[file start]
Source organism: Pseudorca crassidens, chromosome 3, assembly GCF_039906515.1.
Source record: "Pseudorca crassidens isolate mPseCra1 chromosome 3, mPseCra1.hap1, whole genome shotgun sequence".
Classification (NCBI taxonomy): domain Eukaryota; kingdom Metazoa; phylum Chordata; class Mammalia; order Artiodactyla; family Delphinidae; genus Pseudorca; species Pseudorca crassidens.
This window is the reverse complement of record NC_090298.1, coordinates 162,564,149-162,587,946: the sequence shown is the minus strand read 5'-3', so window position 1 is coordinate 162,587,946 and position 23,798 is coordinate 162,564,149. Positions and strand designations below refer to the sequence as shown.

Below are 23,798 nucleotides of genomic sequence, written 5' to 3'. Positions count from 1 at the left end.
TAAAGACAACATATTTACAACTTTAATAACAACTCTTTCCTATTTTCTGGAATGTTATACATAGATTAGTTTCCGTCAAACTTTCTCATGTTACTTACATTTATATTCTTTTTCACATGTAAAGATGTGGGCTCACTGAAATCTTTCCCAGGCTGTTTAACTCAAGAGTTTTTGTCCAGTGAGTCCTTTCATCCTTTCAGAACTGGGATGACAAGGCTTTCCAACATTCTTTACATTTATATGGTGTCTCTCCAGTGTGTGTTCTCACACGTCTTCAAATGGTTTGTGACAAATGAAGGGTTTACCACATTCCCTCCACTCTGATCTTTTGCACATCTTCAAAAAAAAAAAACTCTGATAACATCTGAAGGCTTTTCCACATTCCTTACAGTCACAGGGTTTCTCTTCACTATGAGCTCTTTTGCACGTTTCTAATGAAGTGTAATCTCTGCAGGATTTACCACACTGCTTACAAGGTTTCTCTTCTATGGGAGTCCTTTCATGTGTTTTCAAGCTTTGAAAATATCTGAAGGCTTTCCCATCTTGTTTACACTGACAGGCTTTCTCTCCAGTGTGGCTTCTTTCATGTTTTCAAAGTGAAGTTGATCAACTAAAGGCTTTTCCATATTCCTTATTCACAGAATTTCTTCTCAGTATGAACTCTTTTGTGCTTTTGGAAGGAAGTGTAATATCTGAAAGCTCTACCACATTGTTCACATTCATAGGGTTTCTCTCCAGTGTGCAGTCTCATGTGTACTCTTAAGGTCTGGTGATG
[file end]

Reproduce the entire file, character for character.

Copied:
Source organism: Pseudorca crassidens, chromosome 3, assembly GCF_039906515.1.
Source record: "Pseudorca crassidens isolate mPseCra1 chromosome 3, mPseCra1.hap1, whole genome shotgun sequence".
Classification (NCBI taxonomy): domain Eukaryota; kingdom Metazoa; phylum Chordata; class Mammalia; order Artiodactyla; family Delphinidae; genus Pseudorca; species Pseudorca crassidens.
This window is the reverse complement of record NC_090298.1, coordinates 162,564,149-162,587,946: the sequence shown is the minus strand read 5'-3', so window position 1 is coordinate 162,587,946 and position 23,798 is coordinate 162,564,149. Positions and strand designations below refer to the sequence as shown.

Below are 23,798 nucleotides of genomic sequence, written 5' to 3'. Positions count from 1 at the left end.
TAAAGACAACATATTTACAACTTTAATAACAACTCTTTCCTATTTTCTGGAATGTTATACATAGATTAGTTTCCGTCAAACTTTCTCATGTTACTTACATTTATATTCTTTTTCACATGTAAAGATGTGGGCTCACTGAAATCTTTCCCAGGCTGTTTAACTCAAGAGTTTTTGTCCAGTGAGTCCTTTCATCCTTTCAGAACTGGGATGACAAGGCTTTCCAACATTCTTTACATTTATATGGTGTCTCTCCAGTGTGTGTTCTCACACGTCTTCAAATGGTTTGTGACAAATGAAGGGTTTACCACATTCCCTCCACTCTGATCTTTTGCACATCTTCAAAAAAAAAAAACTCTGATAACATCTGAAGGCTTTTCCACATTCCTTACAGTCACAGGGTTTCTCTTCACTATGAGCTCTTTTGCACGTTTCTAATGAAGTGTAATCTCTGCAGGATTTACCACACTGCTTACAAGGTTTCTCTTCTATGGGAGTCCTTTCATGTGTTTTCAAGCTTTGAAAATATCTGAAGGCTTTCCCATCTTGTTTACACTGACAGGCTTTCTCTCCAGTGTGGCTTCTTTCATGTTTTCAAAGTGAAGTTGATCAACTAAAGGCTTTTCCATATTCCTTATTCACAGAATTTCTTCTCAGTATGAACTCTTTTGTGCTTTTGGAAGGAAGTGTAATATCTGAAAGCTCTACCACATTGTTCACATTCATAGGGTTTCTCTCCAGTGTGCAGTCTCATGTGTACTCTTAAGGTCTGGTGATG